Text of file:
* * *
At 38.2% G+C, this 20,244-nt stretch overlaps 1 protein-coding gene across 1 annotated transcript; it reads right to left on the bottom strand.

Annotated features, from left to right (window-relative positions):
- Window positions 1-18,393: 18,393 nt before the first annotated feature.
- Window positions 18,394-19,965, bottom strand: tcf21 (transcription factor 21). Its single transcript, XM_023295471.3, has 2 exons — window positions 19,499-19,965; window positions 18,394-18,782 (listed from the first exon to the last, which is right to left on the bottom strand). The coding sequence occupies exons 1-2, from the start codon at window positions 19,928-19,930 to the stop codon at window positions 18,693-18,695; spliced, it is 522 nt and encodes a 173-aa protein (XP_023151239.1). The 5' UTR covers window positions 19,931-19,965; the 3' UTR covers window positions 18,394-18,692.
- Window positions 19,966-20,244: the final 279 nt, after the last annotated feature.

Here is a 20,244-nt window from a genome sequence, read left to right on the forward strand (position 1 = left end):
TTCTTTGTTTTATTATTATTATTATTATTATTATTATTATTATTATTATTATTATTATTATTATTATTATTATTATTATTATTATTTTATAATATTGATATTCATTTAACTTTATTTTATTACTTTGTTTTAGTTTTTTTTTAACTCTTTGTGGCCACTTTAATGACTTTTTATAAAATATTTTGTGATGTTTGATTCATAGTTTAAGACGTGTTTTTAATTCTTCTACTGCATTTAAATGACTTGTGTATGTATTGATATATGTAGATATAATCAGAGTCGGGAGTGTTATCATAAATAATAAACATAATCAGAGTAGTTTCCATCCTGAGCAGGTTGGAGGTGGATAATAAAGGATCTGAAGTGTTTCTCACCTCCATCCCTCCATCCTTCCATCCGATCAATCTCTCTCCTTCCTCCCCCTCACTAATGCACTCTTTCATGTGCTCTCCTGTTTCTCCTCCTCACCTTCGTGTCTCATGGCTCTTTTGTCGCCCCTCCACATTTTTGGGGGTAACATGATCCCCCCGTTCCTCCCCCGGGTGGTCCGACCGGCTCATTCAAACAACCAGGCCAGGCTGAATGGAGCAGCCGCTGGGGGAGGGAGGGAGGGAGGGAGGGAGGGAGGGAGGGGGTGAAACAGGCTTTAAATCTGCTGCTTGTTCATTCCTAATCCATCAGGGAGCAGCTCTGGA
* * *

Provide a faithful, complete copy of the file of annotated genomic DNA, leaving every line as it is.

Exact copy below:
At 38.2% G+C, this 20,244-nt stretch overlaps 1 protein-coding gene across 1 annotated transcript; it reads right to left on the bottom strand.

Annotated features, from left to right (window-relative positions):
- Window positions 1-18,393: 18,393 nt before the first annotated feature.
- Window positions 18,394-19,965, bottom strand: tcf21 (transcription factor 21). Its single transcript, XM_023295471.3, has 2 exons — window positions 19,499-19,965; window positions 18,394-18,782 (listed from the first exon to the last, which is right to left on the bottom strand). The coding sequence occupies exons 1-2, from the start codon at window positions 19,928-19,930 to the stop codon at window positions 18,693-18,695; spliced, it is 522 nt and encodes a 173-aa protein (XP_023151239.1). The 5' UTR covers window positions 19,931-19,965; the 3' UTR covers window positions 18,394-18,692.
- Window positions 19,966-20,244: the final 279 nt, after the last annotated feature.

Here is a 20,244-nt window from a genome sequence, read left to right on the forward strand (position 1 = left end):
TTCTTTGTTTTATTATTATTATTATTATTATTATTATTATTATTATTATTATTATTATTATTATTATTATTATTATTATTATTATTTTATAATATTGATATTCATTTAACTTTATTTTATTACTTTGTTTTAGTTTTTTTTTAACTCTTTGTGGCCACTTTAATGACTTTTTATAAAATATTTTGTGATGTTTGATTCATAGTTTAAGACGTGTTTTTAATTCTTCTACTGCATTTAAATGACTTGTGTATGTATTGATATATGTAGATATAATCAGAGTCGGGAGTGTTATCATAAATAATAAACATAATCAGAGTAGTTTCCATCCTGAGCAGGTTGGAGGTGGATAATAAAGGATCTGAAGTGTTTCTCACCTCCATCCCTCCATCCTTCCATCCGATCAATCTCTCTCCTTCCTCCCCCTCACTAATGCACTCTTTCATGTGCTCTCCTGTTTCTCCTCCTCACCTTCGTGTCTCATGGCTCTTTTGTCGCCCCTCCACATTTTTGGGGGTAACATGATCCCCCCGTTCCTCCCCCGGGTGGTCCGACCGGCTCATTCAAACAACCAGGCCAGGCTGAATGGAGCAGCCGCTGGGGGAGGGAGGGAGGGAGGGAGGGAGGGAGGGAGGGGGTGAAACAGGCTTTAAATCTGCTGCTTGTTCATTCCTAATCCATCAGGGAGCAGCTCTGGA